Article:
• HPV DNA test: This checks for the high-risk (carcinogenic) HPV types that are most likely to cause cervical cancer, by looking for pieces of their DNA in cells collected from the cervix. This test can be done by itself or as part of a co-test, in which the HPV test is performed at the same time as a Pap smear to screen for cancer.

Coding tip: For information on how to code cervical cancer screening tests, visit our Knowledge Center. “Quick Coding for Women’s Preventive Services” and “Medicare Screening Pap Calls for Q0091” explain coding for Pap tests, and “New Medicare Benefit: HPV Screening” covers coding for HPV testing.

Screening Recommendations

Early detection improves the likelihood of successful treatment considerably and can prevent any early cervical cell changes from developing into cancer. The U.S. Preventive Services Task Force (USPSTF) recommends the following screening guidelines for all women:

  • Women younger than 21: Screening is not recommended.
  • Women aged 21 to 29: Screen via Pap test alone (slide or thin prep) every three years starting at age 21, with testing for HPV only in certain cases of abnormal results.
  • Women aged 30 to 65: Testing frequency depends on the type of screening and whether you have a recent history of an abnormal test; talk to your doctor about which option is right for you.
    • Co-testing: A combination of Pap smear and high-risk human papillomavirus (hrHPV) testing every five years.
    • Pap test only: Screen with cervical cytology alone every three years.
    • Primary HPV testing: Screen with hrHPV testing only every five years.
  • Women older than 65: Consult with your doctor about whether you should continue screening, taking into consideration past test results and the level of risk for cervical cancer.

The American Cancer Society’s 2020 recommendations differ slightly. The two major differences are to start screening at 25 with an HPV test alone every five years until age 65 and to preferentially recommend primary screening with an HPV test only. They also state that if primary HPV testing is not available, screening with an HPV/Pap co-test every five years or a Pap test every three years is also acceptable.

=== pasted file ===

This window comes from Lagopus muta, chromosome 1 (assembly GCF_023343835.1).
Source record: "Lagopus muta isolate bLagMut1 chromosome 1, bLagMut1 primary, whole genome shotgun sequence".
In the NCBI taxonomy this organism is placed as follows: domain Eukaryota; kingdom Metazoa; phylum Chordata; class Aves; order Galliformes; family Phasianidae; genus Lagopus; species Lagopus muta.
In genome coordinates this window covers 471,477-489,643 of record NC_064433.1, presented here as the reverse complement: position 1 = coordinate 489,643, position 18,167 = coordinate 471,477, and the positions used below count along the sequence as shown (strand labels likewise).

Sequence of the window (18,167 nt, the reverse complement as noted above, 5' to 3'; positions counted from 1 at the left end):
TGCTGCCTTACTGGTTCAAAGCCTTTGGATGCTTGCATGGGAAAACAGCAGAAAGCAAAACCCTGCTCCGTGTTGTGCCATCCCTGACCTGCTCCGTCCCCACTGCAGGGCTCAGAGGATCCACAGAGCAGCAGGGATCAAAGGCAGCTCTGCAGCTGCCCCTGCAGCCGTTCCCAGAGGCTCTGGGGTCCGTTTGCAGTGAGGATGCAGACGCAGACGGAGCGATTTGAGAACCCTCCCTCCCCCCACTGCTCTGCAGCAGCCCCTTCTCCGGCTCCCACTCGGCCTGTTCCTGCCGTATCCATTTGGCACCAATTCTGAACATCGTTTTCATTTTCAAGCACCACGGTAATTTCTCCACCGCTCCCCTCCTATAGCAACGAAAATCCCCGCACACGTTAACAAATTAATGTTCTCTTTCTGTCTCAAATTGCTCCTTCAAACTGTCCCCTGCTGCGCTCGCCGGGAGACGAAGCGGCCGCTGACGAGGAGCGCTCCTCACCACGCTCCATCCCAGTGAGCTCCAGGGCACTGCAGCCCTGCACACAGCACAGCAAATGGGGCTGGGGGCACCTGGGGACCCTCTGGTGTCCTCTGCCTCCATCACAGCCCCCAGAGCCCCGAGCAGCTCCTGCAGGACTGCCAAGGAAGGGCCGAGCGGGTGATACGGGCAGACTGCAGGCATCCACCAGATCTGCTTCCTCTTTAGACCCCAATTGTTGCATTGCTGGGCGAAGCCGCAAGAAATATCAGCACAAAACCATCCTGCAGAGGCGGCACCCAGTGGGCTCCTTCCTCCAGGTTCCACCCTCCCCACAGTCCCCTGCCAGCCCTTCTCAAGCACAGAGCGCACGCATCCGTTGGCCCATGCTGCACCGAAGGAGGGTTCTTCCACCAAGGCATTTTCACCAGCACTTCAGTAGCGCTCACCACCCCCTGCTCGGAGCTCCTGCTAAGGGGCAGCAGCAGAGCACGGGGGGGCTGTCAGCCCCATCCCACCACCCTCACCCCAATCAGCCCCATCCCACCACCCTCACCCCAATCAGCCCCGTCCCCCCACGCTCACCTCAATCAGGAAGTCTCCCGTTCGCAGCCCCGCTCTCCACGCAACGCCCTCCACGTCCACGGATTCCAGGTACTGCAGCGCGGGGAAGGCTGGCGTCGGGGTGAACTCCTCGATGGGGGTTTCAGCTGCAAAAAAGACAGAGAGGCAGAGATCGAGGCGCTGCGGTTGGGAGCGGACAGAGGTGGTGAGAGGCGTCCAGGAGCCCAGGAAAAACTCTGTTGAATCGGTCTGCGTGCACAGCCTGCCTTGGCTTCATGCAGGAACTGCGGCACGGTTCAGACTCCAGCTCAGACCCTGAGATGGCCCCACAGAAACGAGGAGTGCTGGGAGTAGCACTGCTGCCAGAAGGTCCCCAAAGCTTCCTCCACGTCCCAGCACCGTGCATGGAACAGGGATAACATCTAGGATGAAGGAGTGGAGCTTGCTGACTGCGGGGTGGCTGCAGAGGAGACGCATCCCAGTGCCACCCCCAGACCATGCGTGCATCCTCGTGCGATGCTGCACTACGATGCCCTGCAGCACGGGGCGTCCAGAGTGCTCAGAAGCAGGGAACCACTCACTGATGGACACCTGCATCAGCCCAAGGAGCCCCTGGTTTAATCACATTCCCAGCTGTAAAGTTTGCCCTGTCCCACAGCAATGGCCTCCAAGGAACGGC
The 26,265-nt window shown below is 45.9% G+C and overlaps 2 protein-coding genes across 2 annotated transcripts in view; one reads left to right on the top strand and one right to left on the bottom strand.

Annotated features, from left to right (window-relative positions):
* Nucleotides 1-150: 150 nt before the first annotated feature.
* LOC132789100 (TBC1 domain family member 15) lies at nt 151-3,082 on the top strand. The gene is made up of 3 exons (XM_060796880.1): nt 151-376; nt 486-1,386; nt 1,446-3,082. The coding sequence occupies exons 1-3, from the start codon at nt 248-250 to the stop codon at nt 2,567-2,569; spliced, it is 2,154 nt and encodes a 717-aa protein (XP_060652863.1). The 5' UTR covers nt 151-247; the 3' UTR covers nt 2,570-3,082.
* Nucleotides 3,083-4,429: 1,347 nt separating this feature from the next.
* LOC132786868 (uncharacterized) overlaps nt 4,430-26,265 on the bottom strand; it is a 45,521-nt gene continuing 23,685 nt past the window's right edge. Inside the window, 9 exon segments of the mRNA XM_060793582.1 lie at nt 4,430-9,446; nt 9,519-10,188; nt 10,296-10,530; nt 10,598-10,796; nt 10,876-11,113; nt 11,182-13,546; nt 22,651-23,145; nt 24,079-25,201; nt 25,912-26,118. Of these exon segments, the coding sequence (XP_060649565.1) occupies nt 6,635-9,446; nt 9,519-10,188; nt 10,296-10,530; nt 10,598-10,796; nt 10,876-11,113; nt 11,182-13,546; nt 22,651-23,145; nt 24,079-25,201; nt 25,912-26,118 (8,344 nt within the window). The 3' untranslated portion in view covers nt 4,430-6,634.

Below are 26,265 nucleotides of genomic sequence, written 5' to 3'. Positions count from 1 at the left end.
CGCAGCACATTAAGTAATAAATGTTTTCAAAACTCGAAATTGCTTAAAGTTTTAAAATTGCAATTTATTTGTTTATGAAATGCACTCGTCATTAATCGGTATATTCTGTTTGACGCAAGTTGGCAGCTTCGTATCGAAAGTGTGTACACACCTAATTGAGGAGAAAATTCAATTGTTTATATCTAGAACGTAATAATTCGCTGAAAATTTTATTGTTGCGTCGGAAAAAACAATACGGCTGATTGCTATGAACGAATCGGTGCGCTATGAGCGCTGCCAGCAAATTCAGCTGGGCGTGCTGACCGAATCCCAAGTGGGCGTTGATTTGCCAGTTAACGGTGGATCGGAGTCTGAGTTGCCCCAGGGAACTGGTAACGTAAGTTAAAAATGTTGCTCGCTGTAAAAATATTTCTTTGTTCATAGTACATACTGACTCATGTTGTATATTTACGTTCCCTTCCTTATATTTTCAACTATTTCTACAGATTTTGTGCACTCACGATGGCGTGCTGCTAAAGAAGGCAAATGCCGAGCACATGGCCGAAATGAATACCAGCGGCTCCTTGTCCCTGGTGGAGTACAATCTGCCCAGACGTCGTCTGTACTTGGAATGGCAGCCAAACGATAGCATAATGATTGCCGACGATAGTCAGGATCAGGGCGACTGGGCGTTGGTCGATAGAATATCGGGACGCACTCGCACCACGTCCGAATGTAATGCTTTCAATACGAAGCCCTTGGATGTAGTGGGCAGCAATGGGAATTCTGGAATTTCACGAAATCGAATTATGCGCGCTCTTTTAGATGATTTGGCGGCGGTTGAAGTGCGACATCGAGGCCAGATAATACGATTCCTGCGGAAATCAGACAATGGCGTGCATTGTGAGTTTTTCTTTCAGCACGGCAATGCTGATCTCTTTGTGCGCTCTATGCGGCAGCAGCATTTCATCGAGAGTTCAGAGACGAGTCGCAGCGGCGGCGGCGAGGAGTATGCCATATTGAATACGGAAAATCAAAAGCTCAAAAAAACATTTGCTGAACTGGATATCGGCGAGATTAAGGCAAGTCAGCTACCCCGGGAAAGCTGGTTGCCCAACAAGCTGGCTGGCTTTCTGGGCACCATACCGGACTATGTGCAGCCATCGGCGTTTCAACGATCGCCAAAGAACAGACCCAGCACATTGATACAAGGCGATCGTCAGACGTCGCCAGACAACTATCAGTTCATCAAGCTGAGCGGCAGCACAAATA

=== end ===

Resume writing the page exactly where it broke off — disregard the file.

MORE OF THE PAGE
5 Ways to Reduce Your Risk

Cervical cancer usually starts with pre-cancerous changes, and there are ways to stop this from developing. The Centers for Disease Control and Prevention recommend:

  • Get screened: The most important thing you can do to help prevent cervical cancer is to have regular screening tests starting at age 21 (or 25, depending on risk and coverage) to look for pre-cancer and cancer. If a pre-cancer is found, it can be treated, keeping it from turning into cervical cancer.
  • Limit exposure to HPV: HPV is passed from one person to another during skin-to-skin contact with an infected area of the body. Limiting your number of sexual partners and avoiding sex with people who have had many sexual partners may lower your risk of exposure to HPV.
  • Practice safer sex: Condoms may provide some protection against HPV infection, but they don’t completely prevent infection. While the effect of condoms in preventing HPV infection is unknown, condom use has been associated with a lower rate of cervical cancer.
  • Inquire about HPV vaccines: Vaccines may help protect against infection from both high-risk HPV types most commonly linked to cervical, vaginal, and vulvar cancers, as well as low-risk types that can cause anal and genital warts. To maximize effectiveness, the HPV vaccine should be given before any exposure to HPV. Discuss the side effects, benefits, and risks with your doctor.
  • Don’t smoke: Carcinogens associated with smoking can lead to early progression of cervical cancer.

Protect Your Health

January — Cervical Health Awareness Month — provides the perfect opportunity to leverage the power of your voice to raise awareness about cervical cancer, HPV, and the importance of early detection through regular screenings. Events and activities are held all month to educate about risk factors and symptoms of cervical cancer; provide greater access to screenings; and advocate for further research into its cause, prevention, diagnosis, treatment, and to ultimately find a cure.

Throughout January, communities, organizations, and healthcare professionals work together to ensure women understand what they need to do to protect themselves and stay healthy. And more importantly, that they translate that understanding into action: screening, vaccination, and well-woman visits. Wear teal and white this month — the symbolic colors for cervical cancer awareness — and help spread the word. Together, we can put an end to this disease.

Stacy Chaplain
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About Has 61 Posts

Stacy Chaplain, MD, CPC, is an executive editor at AAPC. She has worked in medicine for almost 20 years and has more than five years' experience in medical writing & editing. Prior to AAPC, she led a compliance team as director of clinical coding quality for a multispecialty group practice. Chaplain received her Bachelor of Arts in Biology from The University of Texas at Austin and her Medical Doctorate from The University of Texas Medical Branch in Galveston. She is a member of the Beaverton, Ore. local chapter.